Europe’s Home-Made Crisis

The European continent is heading for a home-made crisis which has only shown the beginnings until now, and the European Union has been digging its own trenches and pitfalls a lot deeper in the past years.

With a market share of 44% in LNG imports coming from Russia, the EU has placed itself at the mercy of a supplier which it also confronts with sanctions at a multitude of levels. Oh dear, LNG prices are soaring and that drives up prices of almost everything else. Its drive to eliminate fossil fuels as main source of energy hasn’t really left the stage of slogans, speeches, showcases and pilots, and continues to be a topic of debate as if there is still a lot of time to finally start the big push. Unfortunately, the soaring energy costs will eat a big chunk of the budgets that might have been allocated to create the required infrastructure for renewable sustainable energy across the European Union. And let the record show that most EU member states would sit on a significant budget gap without the taxes on fossil fuels…

When Trump launched his ‘easy to win’ trade war on China, the European Union assumed the role of passive bystander. Embargos and sanctions polluted the economy and before we knew it China’s fastest growing driver behind its economy was hit from all directions: tech! The first signs of the microchip crisis were visible like the billboards on Times Square when Trump imposed his embargo regime on everything coming from China, everyone buying from China, and everyone supplying China’s semiconductor industry. And while the semiconductor / microchip crisis further escalated, the European Union acted like a deer caught in the headlights of an approaching car… Even when Dutch and German semiconductor technology leaders were impacted by the sanctions and embargos, the EU remained silent. Late summer 2021, the European Union finally came up with a strategy paper which might lead to some solutions in a couple of years…

The COVID19 pandemic demonstrated what the EU is capable of when working as the economic power block it is, and its enormous strength and resilience when solidarity outweighs political agendas, and what can go wrong when it doesn’t. The controlled vaccination push is impressive. Managing the procurement and distribution of PPE despite all challenges is at least as impressive. But far more impressive than any of such examples is how countries supported the hardest hit member states with their available healthcare capacities. But then politics and the Big Divide kicked in again. Instead of focusing on solidarity and economic recovery, member states prefer to battle over details and jurisdiction, and taking the British approach of wanting the benefits but not the consequences of being a member of the largest economic block worldwide.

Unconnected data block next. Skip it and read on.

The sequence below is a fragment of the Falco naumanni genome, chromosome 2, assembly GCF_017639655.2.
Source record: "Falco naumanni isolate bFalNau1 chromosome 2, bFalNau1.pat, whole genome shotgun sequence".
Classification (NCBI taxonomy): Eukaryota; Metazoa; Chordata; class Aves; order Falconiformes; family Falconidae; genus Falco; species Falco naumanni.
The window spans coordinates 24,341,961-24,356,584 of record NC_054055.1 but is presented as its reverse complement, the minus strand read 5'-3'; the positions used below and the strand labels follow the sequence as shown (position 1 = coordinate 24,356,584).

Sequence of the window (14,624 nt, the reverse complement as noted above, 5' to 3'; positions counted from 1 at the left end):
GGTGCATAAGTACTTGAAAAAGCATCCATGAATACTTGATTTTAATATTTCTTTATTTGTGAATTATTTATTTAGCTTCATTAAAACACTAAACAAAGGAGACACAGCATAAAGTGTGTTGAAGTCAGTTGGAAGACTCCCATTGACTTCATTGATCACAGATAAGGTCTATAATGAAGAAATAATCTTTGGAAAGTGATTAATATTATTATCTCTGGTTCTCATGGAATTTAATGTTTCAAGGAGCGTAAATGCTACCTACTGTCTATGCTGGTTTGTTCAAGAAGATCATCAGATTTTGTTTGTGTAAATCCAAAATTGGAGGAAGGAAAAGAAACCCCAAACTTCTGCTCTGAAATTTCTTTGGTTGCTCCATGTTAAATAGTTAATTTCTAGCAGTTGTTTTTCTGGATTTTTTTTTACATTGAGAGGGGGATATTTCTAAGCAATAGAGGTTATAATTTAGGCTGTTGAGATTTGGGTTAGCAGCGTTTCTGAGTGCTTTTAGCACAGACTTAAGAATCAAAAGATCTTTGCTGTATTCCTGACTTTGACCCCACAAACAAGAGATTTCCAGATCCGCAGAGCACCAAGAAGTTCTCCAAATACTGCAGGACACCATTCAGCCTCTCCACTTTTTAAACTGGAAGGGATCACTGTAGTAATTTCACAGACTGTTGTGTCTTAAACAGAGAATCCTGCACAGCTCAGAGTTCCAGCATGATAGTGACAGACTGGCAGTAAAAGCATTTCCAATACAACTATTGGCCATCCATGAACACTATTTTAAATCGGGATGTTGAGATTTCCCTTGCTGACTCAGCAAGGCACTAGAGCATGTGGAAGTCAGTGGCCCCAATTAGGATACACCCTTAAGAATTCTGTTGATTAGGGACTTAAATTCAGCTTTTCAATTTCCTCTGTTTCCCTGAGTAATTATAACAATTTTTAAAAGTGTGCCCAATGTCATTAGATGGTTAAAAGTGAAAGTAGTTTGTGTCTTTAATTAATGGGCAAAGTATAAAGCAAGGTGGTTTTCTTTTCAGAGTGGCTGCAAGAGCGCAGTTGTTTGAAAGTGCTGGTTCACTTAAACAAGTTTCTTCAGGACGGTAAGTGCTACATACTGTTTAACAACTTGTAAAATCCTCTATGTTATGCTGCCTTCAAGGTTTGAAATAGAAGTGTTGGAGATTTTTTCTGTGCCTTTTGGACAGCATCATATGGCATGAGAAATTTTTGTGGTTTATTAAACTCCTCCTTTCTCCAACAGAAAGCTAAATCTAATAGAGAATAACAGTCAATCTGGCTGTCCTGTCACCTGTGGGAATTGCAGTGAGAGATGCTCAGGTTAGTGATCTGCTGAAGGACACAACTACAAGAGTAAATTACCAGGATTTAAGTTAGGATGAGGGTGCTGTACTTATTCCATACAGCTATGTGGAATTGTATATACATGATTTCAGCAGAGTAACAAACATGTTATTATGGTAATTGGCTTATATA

The impact of these long chains of weak leadership and The Big Divide is shown very directly in Europe’s automotive industry. Inflation is growing and economic growth is below the already lowered expectations. This always leads to lower volumes for the automotive industry, especially in the mid-sector where the combination of volume and margins are optimal. The semiconductor crisis leads to very low supply of the many microchips needed for the modern cars, and that drives prices of all thinkable components up. Energy prices are soaring and that impacts the energy demanding manufacturing processes even harder than the exploding costs of the few microchips which are available.

Most of the soaring costs will be transferred to the customers, as always, but there is a much bigger impact that will strike in the coming months, or even weeks. Most pandemic economic support packages have ended and the funds to back these up are depleted. Automotive suppliers have already started to slowdown production, and some have even suspended production completely. This will lead to massive layoffs in the supplier segment at first, and with the car manufacturers not much later. Hundreds of thousands of people in the automotive sector will lose their jobs in an economy where inflation grows, and the cost of living is exploding due to soaring energy prices and shortages.

The automotive sector is just one example of the many industries in which the passiveness of the European Union will be felt, but it is the sector where the impact is expected to be the biggest. Because there are almost 14 million jobs, which represents more than 6% of the total employment in the European Union. Besides its contribution of 7% of the total GDP, it is also the sector with the largest private investments in research and development. On top of that all, the automotive sector also has the biggest multiplier effect on other industries within the European Union. So, whatever happens to this important sector of the economy has significant impact on many other segments. And with that, it also demonstrates that the EU should have done a much better job!




Dad, consultant, coach, speaker, author. Mainly Cyber Security, leadership, responsible tech and organizational change.

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Dr. ir Johannes Drooghaag

Dr. ir Johannes Drooghaag

Dad, consultant, coach, speaker, author. Mainly Cyber Security, leadership, responsible tech and organizational change.

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